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I have specifically allowed three external machines to SSH into my server. All other traffic will be dropped. Using nmap from another machine, I am unable to see my server's SSH port and it shows filtered.

In this case, is port knocking valuable in my server setup?

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3 Answers 3

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No

Essentially, port knocking is like a "secret key", which enables a host to connect to a port, which would otherwise be inaccessible. Given that you already employ a whitelist approach (and that your whitelist is very small), you wouldn't gain anything from adding port knocking to your setup, aside from one more moving part that can fail and be a source of hard-to-debug errors.

My recommendation would be to keep your setup as-is and ensure that you disabled password-based authentication, only allowing public key authentication or similar, depending on your needs.

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The purpose of port knocking is for a remote host to provide authorization such that the server will open a firewall port (or, occasionally, start a server listening) when it receives a series of network probes. In theory, this can even be used with high-entropy keys to provide full authentication, though in practice that isn't usually done. Actually, port knocking in general is quite obscure; in my 12 years of work in the field, I've only encountered it "in the field" once.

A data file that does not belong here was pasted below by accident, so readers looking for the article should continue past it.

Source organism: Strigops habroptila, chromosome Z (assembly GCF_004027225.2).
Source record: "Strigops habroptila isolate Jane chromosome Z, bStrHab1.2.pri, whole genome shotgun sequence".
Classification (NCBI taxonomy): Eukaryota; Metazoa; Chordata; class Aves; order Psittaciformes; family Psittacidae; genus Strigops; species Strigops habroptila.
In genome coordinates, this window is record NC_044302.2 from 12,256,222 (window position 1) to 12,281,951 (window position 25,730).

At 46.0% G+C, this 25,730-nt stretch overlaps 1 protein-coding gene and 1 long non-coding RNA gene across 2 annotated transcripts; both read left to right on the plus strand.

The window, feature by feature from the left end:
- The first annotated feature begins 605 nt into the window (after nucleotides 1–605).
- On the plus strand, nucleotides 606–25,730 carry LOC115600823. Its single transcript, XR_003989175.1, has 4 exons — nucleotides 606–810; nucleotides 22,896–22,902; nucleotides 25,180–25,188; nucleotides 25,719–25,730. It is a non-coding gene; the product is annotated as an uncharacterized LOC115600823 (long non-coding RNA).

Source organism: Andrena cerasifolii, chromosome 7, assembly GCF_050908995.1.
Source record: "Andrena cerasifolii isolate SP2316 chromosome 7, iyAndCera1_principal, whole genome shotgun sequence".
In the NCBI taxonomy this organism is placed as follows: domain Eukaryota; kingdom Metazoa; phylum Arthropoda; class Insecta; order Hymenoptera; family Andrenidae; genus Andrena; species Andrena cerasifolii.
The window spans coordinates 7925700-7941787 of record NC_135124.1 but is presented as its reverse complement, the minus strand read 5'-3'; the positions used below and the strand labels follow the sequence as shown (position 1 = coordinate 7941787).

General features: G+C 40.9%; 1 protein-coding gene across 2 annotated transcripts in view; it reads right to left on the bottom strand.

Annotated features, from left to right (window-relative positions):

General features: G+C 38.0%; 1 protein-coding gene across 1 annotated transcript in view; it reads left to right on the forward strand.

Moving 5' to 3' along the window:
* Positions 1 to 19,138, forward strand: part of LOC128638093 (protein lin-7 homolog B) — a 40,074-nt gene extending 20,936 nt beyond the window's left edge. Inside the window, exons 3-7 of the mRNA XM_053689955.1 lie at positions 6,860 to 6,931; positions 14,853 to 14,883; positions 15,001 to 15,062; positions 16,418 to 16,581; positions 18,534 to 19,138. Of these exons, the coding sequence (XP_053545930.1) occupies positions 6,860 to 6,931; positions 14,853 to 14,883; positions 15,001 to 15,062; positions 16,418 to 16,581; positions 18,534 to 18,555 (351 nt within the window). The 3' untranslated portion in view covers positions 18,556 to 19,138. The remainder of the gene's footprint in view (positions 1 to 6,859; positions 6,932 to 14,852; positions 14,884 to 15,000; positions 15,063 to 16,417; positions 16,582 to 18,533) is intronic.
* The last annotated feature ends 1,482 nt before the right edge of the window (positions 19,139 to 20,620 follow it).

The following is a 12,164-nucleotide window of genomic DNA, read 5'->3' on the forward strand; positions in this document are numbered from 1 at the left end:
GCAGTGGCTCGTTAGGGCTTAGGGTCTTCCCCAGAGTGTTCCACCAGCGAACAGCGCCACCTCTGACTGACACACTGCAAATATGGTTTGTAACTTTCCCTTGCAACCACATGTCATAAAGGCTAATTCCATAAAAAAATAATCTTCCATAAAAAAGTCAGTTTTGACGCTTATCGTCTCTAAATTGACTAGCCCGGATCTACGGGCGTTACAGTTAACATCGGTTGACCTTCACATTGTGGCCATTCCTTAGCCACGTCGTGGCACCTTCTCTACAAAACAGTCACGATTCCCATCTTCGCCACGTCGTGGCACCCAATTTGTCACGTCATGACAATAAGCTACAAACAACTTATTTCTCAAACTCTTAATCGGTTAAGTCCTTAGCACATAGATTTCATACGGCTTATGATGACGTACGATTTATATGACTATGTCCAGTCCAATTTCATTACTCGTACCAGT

In your case, your firewall port is already open for authorized hosts (authorization presumably determined by IP address), and the server is presumably always listening, so there's no use for port knocking. It would only weaken your security, as it would provide a vector for an unauthorized host to potentially get an open firewall port, if they managed to guess (or capture and replay) the knock. So, both useless and potentially harmful!

The scenario closest to yours where port knocking might be useful is if you didn't have a way to reliably recognize the authorized hosts (e.g. if they don't have consistent IP addresses), and you wanted to provide a way for them to get the SSH port temporarily opened for whatever their current IP happened to be. It doesn't sound like that applies to you currently, but perhaps in the future you will want such functionality.

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Port knocking is generally used when you have a client that needs to connect to the server, and the client's IP could be changing (e.g. because the client is on an internet connection with a dynamic IP, or the user is mobile). In this case, the client can 'port knock' on the server, to signal the server to allow the client to connect from the IP from which it is 'knocking'.

If all of your clients connect from known/static IP addresses, then port knocking is not necessary.

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